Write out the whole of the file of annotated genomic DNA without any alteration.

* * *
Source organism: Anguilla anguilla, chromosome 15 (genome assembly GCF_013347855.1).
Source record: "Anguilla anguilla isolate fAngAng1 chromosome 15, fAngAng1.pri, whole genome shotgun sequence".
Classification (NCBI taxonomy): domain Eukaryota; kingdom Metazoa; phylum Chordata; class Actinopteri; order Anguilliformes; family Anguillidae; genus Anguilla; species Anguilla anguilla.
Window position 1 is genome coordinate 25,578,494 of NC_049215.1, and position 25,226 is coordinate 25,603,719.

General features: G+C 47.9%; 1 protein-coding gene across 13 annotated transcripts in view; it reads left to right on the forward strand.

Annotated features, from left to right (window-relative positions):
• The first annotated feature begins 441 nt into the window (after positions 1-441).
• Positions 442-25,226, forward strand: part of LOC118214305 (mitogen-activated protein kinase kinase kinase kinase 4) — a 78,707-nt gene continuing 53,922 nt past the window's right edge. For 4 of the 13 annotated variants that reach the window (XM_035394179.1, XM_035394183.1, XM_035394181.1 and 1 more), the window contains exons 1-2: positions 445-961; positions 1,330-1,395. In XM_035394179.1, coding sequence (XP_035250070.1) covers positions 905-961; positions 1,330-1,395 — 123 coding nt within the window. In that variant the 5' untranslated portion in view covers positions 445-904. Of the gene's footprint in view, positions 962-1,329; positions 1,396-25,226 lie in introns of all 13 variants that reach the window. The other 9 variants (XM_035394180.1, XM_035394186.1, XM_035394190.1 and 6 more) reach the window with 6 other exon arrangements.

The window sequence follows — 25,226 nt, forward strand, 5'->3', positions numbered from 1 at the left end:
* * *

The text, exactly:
Source organism: Anguilla anguilla, chromosome 15 (genome assembly GCF_013347855.1).
Source record: "Anguilla anguilla isolate fAngAng1 chromosome 15, fAngAng1.pri, whole genome shotgun sequence".
Classification (NCBI taxonomy): domain Eukaryota; kingdom Metazoa; phylum Chordata; class Actinopteri; order Anguilliformes; family Anguillidae; genus Anguilla; species Anguilla anguilla.
Window position 1 is genome coordinate 25,578,494 of NC_049215.1, and position 25,226 is coordinate 25,603,719.

General features: G+C 47.9%; 1 protein-coding gene across 13 annotated transcripts in view; it reads left to right on the forward strand.

Annotated features, from left to right (window-relative positions):
• The first annotated feature begins 441 nt into the window (after positions 1-441).
• Positions 442-25,226, forward strand: part of LOC118214305 (mitogen-activated protein kinase kinase kinase kinase 4) — a 78,707-nt gene continuing 53,922 nt past the window's right edge. For 4 of the 13 annotated variants that reach the window (XM_035394179.1, XM_035394183.1, XM_035394181.1 and 1 more), the window contains exons 1-2: positions 445-961; positions 1,330-1,395. In XM_035394179.1, coding sequence (XP_035250070.1) covers positions 905-961; positions 1,330-1,395 — 123 coding nt within the window. In that variant the 5' untranslated portion in view covers positions 445-904. Of the gene's footprint in view, positions 962-1,329; positions 1,396-25,226 lie in introns of all 13 variants that reach the window. The other 9 variants (XM_035394180.1, XM_035394186.1, XM_035394190.1 and 6 more) reach the window with 6 other exon arrangements.

The window sequence follows — 25,226 nt, forward strand, 5'->3', positions numbered from 1 at the left end: